• Old Fart

    At first I had to do a double-take at “Her” photo because she sorta looks, in a strange way, like a man. Back in the day (1960’s) it was unheard of to have a woman in charge of anything…Today they command warships….Unreal….Regardless, I’m not gender bashing here, I’m sure there are countless female officers that can command, I’m just not sure if it is right to allow a woman that may or may not have her own issues dealing with her gender assignment running a warship or in any command position at all. At the very least, 40 years ago, officers like her, male and female, ended up getting their jsut reward. On the battlefield it was called “Friendly Fire”. I hope this “Woman” seeks help, because she needs it.

  • randy bauer

    As a recipient of this kind of behaviour from my superiors, I am glad to hear that someone up there is once again being ignored. I made such a complaint against a C.O. and was threatened with leavenworth, as if I was the bad guy! FTN

  • Mark Thompson is a Pulitzer Prize winning journalist who has written to both sides of the Navy experiment. Captain Kathleen McGrath fared far better than Captain Graf. We would do well to remember one of the ‘good ones’ as we see where Captain Graf has ended up.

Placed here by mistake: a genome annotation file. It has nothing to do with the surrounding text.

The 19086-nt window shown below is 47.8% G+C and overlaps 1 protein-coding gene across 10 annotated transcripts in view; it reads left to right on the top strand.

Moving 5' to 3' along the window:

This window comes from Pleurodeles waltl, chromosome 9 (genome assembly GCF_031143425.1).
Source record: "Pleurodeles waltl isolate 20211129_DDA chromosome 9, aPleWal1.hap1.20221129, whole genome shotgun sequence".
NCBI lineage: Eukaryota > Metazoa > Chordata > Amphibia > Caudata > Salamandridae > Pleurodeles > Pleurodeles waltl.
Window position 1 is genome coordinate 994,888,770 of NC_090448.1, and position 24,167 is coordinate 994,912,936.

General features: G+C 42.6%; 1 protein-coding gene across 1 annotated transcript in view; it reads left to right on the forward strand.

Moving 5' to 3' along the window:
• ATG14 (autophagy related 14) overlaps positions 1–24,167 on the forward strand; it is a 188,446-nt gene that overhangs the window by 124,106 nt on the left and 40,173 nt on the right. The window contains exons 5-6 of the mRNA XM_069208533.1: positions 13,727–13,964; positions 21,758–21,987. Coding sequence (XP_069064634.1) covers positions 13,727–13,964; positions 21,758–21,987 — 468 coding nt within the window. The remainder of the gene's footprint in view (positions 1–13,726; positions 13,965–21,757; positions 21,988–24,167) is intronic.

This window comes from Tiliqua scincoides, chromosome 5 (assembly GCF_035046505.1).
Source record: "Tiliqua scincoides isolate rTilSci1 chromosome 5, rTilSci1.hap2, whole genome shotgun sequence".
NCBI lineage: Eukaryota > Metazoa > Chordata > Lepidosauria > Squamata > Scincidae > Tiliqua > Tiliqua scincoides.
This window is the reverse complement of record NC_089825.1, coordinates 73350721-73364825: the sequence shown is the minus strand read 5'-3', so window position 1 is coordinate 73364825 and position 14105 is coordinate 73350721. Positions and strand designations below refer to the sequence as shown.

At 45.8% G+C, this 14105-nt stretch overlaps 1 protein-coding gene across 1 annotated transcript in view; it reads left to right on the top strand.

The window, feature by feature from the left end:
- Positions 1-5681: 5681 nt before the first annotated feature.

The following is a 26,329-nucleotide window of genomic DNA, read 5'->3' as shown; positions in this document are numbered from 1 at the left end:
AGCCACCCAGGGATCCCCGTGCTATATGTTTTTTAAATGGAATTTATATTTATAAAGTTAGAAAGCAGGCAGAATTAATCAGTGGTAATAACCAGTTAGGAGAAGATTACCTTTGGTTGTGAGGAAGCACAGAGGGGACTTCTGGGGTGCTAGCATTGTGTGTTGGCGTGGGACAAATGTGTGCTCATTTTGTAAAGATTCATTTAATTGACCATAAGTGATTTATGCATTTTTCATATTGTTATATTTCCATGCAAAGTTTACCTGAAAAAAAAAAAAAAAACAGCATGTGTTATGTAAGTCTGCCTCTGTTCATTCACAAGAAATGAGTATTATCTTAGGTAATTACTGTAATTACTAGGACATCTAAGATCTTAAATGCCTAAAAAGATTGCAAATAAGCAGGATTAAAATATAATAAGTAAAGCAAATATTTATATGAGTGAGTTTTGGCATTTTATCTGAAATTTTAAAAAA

• njvaflnyncoh

    I have to ask- did anyone see evidence of this back at the Naval Academy. What did her FitReps show when she was a jo. The fact this she got away with this for 25 years is beyond words. Heads need to role- a good look at her sisters influence is a good start!

  • Randy H.

    If she indeed layed hands on a member of the crew, good riddance. I know of an XO in the 80’s who literally kicked the $&^% out of an RM he caught napping in Radio Central(offwatch at the time). Nothing was ever done to him. In fact the last time I saw him he was a Commodore. And the CO at the time retired as a RA. If you are in disbelief, find someone who was on the Gridley in the mid-eighties.

  • Former Scopedope

    You know, most of the way through the comments I was ambivalent about the “gender-preference” issue and whether or not it was relevant here. Bad COs happen, after all. But then I read,

    “she had screamed at the TAO in CIC, in front of everyone present, and at a decibel loud enough for those in the p-way outside CIC to hear – calling him a “f’ing kike”.”